The coronavirus pandemic has led thousands of people to slip into isolation and many more to develop intense feelings of loneliness. Isolation and addiction go hand in hand. Without friends, family or acquaintances to confide in and help you organize your thoughts, your mental health can deteriorate. Poor mental health and feeling there’s nowhere to turn are major risk factors for substance abuse and relapse, so you must find ways to combat isolation.
Isolation and Addiction
When we spend time alone and don’t connect with other people, addiction has the opportunity to thrive. If you’re by yourself, you might be more inclined towards finding unhealthy ways to alleviate boredom. Additionally, when you feel as if no one is watching out for you, it’s much easier to slip out of control. Even when it seems complicated, you must find ways of reaching out to others.
Human Beings Need Each Other
As a species, human beings have evolved effectively in part because of our fantastic ability to form social groups and implement structures and systems that benefit us as a collective. This means we’re programmed on a fundamental level to seek help from others and provide support, too. Often, people with substance use disorders suffer from severe loneliness, or they’re cut off from a social group.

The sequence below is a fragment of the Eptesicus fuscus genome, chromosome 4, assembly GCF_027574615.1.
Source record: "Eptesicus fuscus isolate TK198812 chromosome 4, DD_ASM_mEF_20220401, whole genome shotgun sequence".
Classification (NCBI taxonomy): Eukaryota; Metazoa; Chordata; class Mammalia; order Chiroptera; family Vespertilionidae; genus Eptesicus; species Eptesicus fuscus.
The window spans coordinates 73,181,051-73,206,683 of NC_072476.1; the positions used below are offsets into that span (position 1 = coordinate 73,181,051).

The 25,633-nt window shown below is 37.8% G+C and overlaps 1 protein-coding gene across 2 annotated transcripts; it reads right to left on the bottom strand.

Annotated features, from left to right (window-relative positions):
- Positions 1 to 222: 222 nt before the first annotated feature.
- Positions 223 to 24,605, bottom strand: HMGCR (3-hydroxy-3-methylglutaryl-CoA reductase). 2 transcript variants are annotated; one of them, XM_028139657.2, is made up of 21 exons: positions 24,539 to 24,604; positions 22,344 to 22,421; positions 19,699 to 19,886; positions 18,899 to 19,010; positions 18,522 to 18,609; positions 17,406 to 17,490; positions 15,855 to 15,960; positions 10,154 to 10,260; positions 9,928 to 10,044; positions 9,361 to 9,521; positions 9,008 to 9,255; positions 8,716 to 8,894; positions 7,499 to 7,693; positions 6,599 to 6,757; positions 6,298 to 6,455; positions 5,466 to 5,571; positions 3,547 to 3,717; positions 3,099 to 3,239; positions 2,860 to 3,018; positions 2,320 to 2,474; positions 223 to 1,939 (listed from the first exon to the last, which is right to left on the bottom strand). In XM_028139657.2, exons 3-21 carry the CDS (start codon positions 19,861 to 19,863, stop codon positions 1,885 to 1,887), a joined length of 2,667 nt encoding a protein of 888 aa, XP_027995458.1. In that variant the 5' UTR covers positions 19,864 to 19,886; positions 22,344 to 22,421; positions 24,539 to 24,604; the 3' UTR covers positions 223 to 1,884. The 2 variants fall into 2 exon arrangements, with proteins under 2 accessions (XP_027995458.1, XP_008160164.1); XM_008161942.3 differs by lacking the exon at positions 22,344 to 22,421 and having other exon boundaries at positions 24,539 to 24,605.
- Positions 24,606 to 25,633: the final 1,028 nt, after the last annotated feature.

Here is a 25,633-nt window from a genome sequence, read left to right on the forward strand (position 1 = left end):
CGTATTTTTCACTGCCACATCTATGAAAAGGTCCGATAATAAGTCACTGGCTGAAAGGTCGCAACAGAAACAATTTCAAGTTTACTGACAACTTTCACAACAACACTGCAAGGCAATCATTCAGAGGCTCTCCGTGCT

Are Isolation and Loneliness the Same?
Isolation and loneliness aren’t the same, but loneliness can lead to isolation, and most people who are isolated feel lonely on some level.
When you’re lonely, you could be surrounded by people but still feel misunderstood or underrepresented. Isolation refers to the state of being physically and mentally separate from other people. People who are isolated can be incredibly vulnerable, but there are ways to fight loneliness and avoid isolation. Since COVID-19, many more people will have experienced being cut off from their peers and grown to understand how vital reaching out to each other is.
How to Combat Loneliness
If you’ve been feeling lonely or you’re worried that you’re at risk of isolating yourself from others, find ways to seek connections. You don’t need to meet people physically — technology is helping individuals with anxiety stay in touch. Watching, listening to and creating content are also great ways of fighting loneliness. Some ideas for fighting isolation include:
- Join an online exercise class
- Take part in an online meet-up
- Explore messageboards for your favorite hobbies and pastimes
- Find collaborators online to make content or start a business with
- Get remote therapy